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Oral hearing – a step towards respecting European values and protecting Ljubljanska Banka's rights

The European Court of Human Rights in Strasbourg (ECHR) today convened an oral hearing on the admissibility of the inter-state application filed by Slovenia against Croatia relating to the Ljubljanska Banka (LB) claims towards Croatian companies. This was the first opportunity for Slovenia to present its arguments and evidence concerning violations committed to the detriment of LB in 48 proceedings before Croatian courts.

The European Court of Human Rights in Strasbourg

Dr Ana Polak Petrič, High Representative of the Republic of Slovenia for Succession Issues, pointed out before the ECHR Grand Chamber in Strasbourg that “the Convention  guarantees rights to all natural and legal persons. The rejection of Slovenia’s application by the Court would imply that state-owned legal entities do not enjoy such rights and that the Court is unable to guarantee the protection of their rights”.
Slovenia’s arguments were presented before the Court by Dr Ben Juratowitch, head of the Slovenian legal counsel. He concluded the presentation before the Court by saying, “that Slovenia’s application is substantiated and admissible and that Slovenia has the right to refer Croatia’s breaches to the Court in an inter-state application”.
On 15 September 2016, Slovenia submitted an application against Croatia before the ECHR. In compliance with Article 33 of the European Convention on Human Rights, Slovenia notified the ECHR of Croatia's violations of the Convention, arguing that the Croatian judicial and executive authorities, by their systematic actions in protracted proceedings, unlawfully deprived LB of its property and the possibility of a fair trial.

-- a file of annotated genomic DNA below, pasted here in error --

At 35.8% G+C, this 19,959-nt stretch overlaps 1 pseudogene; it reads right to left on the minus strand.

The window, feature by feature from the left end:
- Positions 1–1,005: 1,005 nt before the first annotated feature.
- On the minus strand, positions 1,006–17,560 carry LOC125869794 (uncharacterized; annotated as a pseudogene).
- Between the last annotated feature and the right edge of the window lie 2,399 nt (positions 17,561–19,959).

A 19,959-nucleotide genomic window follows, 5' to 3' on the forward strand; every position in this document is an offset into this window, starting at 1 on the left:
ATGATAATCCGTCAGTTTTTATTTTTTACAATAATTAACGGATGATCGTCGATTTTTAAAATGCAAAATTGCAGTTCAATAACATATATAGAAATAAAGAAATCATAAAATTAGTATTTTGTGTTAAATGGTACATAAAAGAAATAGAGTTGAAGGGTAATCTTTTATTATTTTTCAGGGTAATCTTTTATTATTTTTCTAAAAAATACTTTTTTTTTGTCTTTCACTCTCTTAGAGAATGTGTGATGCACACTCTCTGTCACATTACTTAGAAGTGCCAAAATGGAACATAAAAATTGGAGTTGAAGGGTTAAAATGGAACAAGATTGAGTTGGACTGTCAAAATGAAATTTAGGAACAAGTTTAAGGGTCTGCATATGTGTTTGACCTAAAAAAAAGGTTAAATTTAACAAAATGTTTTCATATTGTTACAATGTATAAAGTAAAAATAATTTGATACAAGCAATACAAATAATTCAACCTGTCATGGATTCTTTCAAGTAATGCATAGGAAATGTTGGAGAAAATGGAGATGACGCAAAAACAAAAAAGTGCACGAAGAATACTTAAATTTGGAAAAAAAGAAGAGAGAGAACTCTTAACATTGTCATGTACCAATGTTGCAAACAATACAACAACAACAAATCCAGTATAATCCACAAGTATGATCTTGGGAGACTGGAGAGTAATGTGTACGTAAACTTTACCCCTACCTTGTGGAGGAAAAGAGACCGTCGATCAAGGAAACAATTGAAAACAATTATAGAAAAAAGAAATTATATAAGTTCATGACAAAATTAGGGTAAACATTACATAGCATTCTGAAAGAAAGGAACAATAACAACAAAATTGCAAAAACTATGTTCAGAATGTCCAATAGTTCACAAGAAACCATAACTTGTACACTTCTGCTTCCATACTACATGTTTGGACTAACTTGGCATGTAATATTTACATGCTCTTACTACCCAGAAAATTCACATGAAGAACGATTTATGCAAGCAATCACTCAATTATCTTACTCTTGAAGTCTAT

Under the Convention, the Council of Europe member states are obliged to secure fundamental rights and freedoms to everyone within their jurisdiction, including to every legal entity. LB also enjoys these rights. Slovenia therefore argues that Croatia’s objection regarding the admissibility of the application is unfounded. Any other interpretation by the Court would result in a precedent with far-reaching effects, also paving the way for arbitrary and unequal treatment of state-owned companies operating in foreign countries.
In the interest of the international community, outstanding disputes should be resolved as soon as possible and in a peaceful manner, which is of particular importance for the region that is dealing with many unresolved issues. Based on the principle of the rule of law and the trust in international justice, Slovenia has brought this outstanding issue before the ECHR.
Given the usual practice in inter-state applications, Slovenia expects the Court's decision on the admissibility of its application by the end of 2019 or in the first half of 2020.

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